We have just passed through a time when the very credibility of a developmental approach was itself thrown into question. The whole idea of progress and advance, implicit in the notion of development, seemed out of step with ideological principles of diversity and equality (p. xvi).
Acknowledging that the field is better off as a result of this period of reflection, because it has achieved a deeper appreciation of "diverse developmental pathways" Damon concludes that "the field's center of gravity has returned to the study of development.
After all, the story of growth during infancy, childhood and adolescence is a developmental story of multifaceted learning, of acquisitions of skills and knowledge, of waxing powers of attention and memory, of formations and transformations of character and personality, of increases in understanding of self and others, of advances in emotional and behavioral regulation, of progress in communication and collaborating with others, and of a host of other achievements that are chronicled in the Handbook. (p. xvi).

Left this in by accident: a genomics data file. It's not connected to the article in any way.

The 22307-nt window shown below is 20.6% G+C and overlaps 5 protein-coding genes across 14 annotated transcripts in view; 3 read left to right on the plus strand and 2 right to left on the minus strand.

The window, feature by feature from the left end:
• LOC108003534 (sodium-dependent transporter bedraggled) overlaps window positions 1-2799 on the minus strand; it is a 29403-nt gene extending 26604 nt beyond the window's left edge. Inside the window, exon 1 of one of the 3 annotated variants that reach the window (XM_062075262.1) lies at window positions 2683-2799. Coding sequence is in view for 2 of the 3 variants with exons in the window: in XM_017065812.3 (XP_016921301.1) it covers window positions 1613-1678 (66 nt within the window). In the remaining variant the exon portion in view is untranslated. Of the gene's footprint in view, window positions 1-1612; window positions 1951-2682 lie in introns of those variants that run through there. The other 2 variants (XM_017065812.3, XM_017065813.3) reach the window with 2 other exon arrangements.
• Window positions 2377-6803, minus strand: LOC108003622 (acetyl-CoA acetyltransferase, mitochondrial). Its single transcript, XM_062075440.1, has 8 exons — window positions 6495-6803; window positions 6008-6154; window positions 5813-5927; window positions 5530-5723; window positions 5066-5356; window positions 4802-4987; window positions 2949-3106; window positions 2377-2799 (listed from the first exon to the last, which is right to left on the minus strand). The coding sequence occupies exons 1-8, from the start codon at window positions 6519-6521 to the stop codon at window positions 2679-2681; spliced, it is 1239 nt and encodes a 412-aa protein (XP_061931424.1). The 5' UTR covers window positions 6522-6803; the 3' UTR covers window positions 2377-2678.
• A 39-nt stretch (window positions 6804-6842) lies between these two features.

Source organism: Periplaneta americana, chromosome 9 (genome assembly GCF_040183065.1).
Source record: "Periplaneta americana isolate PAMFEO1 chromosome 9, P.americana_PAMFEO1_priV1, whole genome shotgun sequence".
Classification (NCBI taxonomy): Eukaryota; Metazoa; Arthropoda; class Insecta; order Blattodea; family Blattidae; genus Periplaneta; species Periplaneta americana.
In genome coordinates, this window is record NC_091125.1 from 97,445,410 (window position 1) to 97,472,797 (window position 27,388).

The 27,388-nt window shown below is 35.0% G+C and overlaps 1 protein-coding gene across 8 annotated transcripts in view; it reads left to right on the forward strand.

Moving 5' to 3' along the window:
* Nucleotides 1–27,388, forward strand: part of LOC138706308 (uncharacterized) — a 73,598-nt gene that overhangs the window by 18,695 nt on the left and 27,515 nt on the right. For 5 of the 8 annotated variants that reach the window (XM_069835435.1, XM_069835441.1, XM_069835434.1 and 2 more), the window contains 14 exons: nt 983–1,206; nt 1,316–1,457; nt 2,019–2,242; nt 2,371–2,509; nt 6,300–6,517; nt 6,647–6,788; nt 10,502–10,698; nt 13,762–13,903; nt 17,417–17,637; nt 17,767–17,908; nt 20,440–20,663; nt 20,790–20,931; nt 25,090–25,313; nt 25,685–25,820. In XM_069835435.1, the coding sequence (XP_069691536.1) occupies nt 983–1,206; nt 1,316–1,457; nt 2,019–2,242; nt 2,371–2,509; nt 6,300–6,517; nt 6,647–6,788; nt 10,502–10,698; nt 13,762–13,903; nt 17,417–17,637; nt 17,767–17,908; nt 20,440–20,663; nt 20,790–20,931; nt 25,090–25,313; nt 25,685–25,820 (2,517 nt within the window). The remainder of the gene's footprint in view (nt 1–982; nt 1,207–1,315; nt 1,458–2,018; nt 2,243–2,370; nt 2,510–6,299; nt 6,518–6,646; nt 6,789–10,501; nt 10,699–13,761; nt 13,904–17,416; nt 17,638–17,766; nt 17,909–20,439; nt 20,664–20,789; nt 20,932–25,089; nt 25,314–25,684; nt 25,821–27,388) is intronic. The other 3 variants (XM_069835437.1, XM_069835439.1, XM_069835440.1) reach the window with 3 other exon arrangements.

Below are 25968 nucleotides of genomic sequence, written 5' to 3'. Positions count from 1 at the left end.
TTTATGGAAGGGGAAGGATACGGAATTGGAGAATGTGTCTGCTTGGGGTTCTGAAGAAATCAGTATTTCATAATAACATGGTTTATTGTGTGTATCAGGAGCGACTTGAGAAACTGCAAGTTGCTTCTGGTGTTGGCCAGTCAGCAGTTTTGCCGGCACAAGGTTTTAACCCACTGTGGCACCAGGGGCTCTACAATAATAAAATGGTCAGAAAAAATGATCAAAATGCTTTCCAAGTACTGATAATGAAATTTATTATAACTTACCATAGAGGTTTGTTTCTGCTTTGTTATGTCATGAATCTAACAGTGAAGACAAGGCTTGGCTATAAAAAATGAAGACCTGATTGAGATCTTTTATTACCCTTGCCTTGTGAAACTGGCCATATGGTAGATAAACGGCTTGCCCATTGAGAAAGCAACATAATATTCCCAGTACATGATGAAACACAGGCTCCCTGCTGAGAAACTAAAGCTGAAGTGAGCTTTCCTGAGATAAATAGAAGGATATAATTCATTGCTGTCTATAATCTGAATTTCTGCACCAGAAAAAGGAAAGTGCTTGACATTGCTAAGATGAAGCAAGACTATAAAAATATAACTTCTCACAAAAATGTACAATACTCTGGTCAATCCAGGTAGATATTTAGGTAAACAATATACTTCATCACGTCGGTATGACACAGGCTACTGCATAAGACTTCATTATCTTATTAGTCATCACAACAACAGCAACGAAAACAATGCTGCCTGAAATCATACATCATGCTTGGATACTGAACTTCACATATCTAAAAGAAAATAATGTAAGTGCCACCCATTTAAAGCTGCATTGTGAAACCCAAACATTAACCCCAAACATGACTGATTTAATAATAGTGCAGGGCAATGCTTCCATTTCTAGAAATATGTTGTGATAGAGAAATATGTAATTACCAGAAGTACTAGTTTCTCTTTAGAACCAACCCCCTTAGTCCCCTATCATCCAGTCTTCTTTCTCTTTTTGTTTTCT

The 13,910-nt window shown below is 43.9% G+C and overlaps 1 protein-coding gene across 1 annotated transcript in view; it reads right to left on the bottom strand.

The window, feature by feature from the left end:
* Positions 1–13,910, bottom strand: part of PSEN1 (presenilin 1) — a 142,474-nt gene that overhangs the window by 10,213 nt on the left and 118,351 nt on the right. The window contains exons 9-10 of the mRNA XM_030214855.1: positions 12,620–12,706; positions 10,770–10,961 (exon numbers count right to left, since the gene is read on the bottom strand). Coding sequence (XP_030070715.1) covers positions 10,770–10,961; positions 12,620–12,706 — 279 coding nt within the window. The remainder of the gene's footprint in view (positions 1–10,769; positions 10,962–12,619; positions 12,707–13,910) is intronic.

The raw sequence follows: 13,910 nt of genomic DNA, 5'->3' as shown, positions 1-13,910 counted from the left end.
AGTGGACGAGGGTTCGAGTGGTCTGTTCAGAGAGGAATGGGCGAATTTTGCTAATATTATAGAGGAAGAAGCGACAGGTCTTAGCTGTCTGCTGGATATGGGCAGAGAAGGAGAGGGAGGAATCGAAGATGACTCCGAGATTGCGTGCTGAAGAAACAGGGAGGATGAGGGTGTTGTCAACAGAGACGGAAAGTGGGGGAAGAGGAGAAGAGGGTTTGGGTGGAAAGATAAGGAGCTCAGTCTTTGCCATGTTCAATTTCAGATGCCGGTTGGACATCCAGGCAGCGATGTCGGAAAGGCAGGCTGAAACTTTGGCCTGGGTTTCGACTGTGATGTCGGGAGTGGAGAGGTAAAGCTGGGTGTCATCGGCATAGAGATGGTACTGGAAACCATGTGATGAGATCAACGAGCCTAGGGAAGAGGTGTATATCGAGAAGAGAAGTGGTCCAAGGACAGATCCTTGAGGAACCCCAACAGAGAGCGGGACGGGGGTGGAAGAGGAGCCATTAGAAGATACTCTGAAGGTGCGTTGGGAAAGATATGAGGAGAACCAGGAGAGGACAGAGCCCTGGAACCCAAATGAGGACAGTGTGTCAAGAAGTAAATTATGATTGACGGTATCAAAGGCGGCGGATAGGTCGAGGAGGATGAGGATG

My first reservation is theoretical. If development is a life long process, it is necessary for our theories to go beyond the early years of life when words like "waxing" and "progress" seem attractive to include some form of the "selective optimization and compensation" framework that Baltes has championed with great effectiveness. This shift seems required by the developmental systems approach which appears to be emerging as the shared paradigm in the field. Explicit acceptance of the heterogeneity of developmental pathways, and principle that development involves loss as a part of the same process that creates gains, is more congenial to my way of thinking.